Developer Bankruptcies Leave Hole in the Property Sector

Posted on Monday, March 28th, 2011 at 11:42 am in

Article by Niko Kloeten

The bankruptcies of several high profile developers will change the way the sector operates in New Zealand, one of the few developers left standing says.

Tim Manning, who is currently involved in a village for over-35s in Avondale, told NBR it would be difficult to replace the experience of bankrupt developers such as Andrew Krukzlener and Dave Henderson.

“I think it’s a major shame because the reality is these boys were quite good and they created developments and they came up with ideas. Some of them have over 20 years in the business and you just don’t replace that easily”

He said new property developers were unlikely to be able to fill the void because they “tend to make a lot of mistakes in the first few years.”

The property market is “going to be tough over the next few years” Manning said.

There are problems on both the supply and demand sides of the industry, he said.

“The problems are that on the supply side there’s a lack of competent developers, and there’s a lack of funders who want to fund them. There are no finance companies doing much and no banks doing much.”

With the finance companies out of the picture and banks cautious, much of the funding is coming from private backers, he said.

It’s all private money at the moment – smart private people are putting their money in there. It’s actually a very good time to be a lender.”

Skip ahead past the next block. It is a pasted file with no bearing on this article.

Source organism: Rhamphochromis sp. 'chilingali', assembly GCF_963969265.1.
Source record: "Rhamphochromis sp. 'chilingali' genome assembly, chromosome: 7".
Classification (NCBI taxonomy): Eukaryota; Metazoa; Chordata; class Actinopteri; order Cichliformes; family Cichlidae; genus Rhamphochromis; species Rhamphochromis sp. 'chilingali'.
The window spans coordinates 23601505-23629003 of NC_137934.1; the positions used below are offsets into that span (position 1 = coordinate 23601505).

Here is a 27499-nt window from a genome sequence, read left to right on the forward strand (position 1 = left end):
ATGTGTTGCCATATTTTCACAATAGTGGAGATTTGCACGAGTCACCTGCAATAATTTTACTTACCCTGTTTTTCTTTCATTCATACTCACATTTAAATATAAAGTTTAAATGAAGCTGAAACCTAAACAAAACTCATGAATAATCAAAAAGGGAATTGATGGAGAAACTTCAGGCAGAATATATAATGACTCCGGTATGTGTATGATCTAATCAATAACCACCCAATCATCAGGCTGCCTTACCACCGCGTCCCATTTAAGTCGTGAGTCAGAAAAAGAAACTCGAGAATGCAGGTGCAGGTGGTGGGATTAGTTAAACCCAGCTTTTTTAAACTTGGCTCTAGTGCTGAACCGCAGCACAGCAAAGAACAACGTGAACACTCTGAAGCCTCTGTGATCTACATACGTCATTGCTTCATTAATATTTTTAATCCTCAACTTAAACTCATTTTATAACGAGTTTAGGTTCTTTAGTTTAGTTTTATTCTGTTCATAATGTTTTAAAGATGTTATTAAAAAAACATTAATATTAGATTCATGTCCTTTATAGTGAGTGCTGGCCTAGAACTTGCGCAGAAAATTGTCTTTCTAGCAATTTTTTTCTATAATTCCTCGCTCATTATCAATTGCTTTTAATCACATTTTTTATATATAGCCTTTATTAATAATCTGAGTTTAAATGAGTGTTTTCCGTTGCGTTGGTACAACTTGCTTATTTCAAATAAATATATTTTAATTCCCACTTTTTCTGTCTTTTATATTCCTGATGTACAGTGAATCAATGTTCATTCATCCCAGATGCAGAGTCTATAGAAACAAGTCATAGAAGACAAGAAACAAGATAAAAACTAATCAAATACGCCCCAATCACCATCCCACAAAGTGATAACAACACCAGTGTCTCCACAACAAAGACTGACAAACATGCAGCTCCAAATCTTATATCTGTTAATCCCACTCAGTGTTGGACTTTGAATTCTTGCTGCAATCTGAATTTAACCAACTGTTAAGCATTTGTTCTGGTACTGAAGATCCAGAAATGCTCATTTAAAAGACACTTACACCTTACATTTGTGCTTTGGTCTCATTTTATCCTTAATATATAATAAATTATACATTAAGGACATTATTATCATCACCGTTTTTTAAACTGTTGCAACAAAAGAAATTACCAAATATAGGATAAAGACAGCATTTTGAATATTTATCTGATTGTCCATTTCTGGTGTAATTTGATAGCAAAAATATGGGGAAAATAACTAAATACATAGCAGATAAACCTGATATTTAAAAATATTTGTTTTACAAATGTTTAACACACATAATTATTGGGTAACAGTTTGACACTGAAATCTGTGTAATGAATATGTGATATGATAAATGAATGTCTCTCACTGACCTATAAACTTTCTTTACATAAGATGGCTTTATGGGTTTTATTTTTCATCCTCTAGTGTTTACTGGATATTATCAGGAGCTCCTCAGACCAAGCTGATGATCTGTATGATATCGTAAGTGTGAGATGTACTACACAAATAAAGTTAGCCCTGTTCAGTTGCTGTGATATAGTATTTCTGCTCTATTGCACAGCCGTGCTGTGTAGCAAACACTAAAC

Mr Manning said the developers that are left are to be “very busy” and he said institutions like listed property trusts would also play a bigger role in future developments, as they do in Australia.

He criticised receivers, liquidators, and bakes for “over-reacting” and questioned the public benefit of having someone like Mr Krukziener bankrupt.

“What is the point of putting a guy like that out of action for three years or probably even five or six years before the banks will fund him again?”

“The guy is out of circulation. He produced some lovely stuff and everyone needs these people”

Mr Manning also criticised the IRD, which has been behind a number of prominent developer bankruptcies, for its tough pursuit of these developers.

“I think they have to take a softer stance. We want to teach these guys a lesson but, at the end of the day if you owed that money you would do a deal because these guys have the propensity to earn that back.”

He said in the near future there would probably be fewer large developments like the Sentinel and the Metropolis and more small projects with 50-60 units rather than 300-400.

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